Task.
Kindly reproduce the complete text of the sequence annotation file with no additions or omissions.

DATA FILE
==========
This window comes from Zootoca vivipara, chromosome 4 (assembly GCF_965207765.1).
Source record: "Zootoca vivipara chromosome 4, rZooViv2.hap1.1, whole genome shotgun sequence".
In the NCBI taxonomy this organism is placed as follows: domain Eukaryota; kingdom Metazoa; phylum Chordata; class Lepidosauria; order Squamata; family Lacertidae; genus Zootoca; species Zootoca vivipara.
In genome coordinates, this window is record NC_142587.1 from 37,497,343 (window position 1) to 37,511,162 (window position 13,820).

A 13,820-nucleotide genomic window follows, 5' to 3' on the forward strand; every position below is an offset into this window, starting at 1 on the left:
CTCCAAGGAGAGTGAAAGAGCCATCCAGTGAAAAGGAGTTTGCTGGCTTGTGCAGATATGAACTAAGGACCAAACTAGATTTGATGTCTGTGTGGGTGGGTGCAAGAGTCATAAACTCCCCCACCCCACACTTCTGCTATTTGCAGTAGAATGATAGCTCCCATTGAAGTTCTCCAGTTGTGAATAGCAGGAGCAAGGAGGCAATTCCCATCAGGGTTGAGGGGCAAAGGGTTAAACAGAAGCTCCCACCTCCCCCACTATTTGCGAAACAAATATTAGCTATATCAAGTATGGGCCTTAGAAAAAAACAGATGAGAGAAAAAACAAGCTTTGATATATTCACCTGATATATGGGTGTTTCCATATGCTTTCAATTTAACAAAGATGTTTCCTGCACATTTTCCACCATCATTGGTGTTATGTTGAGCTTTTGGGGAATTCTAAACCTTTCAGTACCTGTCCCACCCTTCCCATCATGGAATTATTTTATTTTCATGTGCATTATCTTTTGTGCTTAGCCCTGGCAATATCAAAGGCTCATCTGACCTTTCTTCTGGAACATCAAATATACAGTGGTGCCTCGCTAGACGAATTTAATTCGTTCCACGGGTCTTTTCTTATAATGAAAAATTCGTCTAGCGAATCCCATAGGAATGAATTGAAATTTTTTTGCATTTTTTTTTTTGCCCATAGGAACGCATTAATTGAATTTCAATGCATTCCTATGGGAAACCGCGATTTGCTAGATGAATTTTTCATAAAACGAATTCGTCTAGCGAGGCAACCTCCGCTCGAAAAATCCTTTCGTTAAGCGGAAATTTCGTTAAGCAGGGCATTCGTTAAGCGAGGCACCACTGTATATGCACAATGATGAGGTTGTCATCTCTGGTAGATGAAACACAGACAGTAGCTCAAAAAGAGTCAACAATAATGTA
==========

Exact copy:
This window comes from Zootoca vivipara, chromosome 4 (assembly GCF_965207765.1).
Source record: "Zootoca vivipara chromosome 4, rZooViv2.hap1.1, whole genome shotgun sequence".
In the NCBI taxonomy this organism is placed as follows: domain Eukaryota; kingdom Metazoa; phylum Chordata; class Lepidosauria; order Squamata; family Lacertidae; genus Zootoca; species Zootoca vivipara.
In genome coordinates, this window is record NC_142587.1 from 37,497,343 (window position 1) to 37,511,162 (window position 13,820).

A 13,820-nucleotide genomic window follows, 5' to 3' on the forward strand; every position below is an offset into this window, starting at 1 on the left:
CTCCAAGGAGAGTGAAAGAGCCATCCAGTGAAAAGGAGTTTGCTGGCTTGTGCAGATATGAACTAAGGACCAAACTAGATTTGATGTCTGTGTGGGTGGGTGCAAGAGTCATAAACTCCCCCACCCCACACTTCTGCTATTTGCAGTAGAATGATAGCTCCCATTGAAGTTCTCCAGTTGTGAATAGCAGGAGCAAGGAGGCAATTCCCATCAGGGTTGAGGGGCAAAGGGTTAAACAGAAGCTCCCACCTCCCCCACTATTTGCGAAACAAATATTAGCTATATCAAGTATGGGCCTTAGAAAAAAACAGATGAGAGAAAAAACAAGCTTTGATATATTCACCTGATATATGGGTGTTTCCATATGCTTTCAATTTAACAAAGATGTTTCCTGCACATTTTCCACCATCATTGGTGTTATGTTGAGCTTTTGGGGAATTCTAAACCTTTCAGTACCTGTCCCACCCTTCCCATCATGGAATTATTTTATTTTCATGTGCATTATCTTTTGTGCTTAGCCCTGGCAATATCAAAGGCTCATCTGACCTTTCTTCTGGAACATCAAATATACAGTGGTGCCTCGCTAGACGAATTTAATTCGTTCCACGGGTCTTTTCTTATAATGAAAAATTCGTCTAGCGAATCCCATAGGAATGAATTGAAATTTTTTTGCATTTTTTTTTTTGCCCATAGGAACGCATTAATTGAATTTCAATGCATTCCTATGGGAAACCGCGATTTGCTAGATGAATTTTTCATAAAACGAATTCGTCTAGCGAGGCAACCTCCGCTCGAAAAATCCTTTCGTTAAGCGGAAATTTCGTTAAGCAGGGCATTCGTTAAGCGAGGCACCACTGTATATGCACAATGATGAGGTTGTCATCTCTGGTAGATGAAACACAGACAGTAGCTCAAAAAGAGTCAACAATAATGTA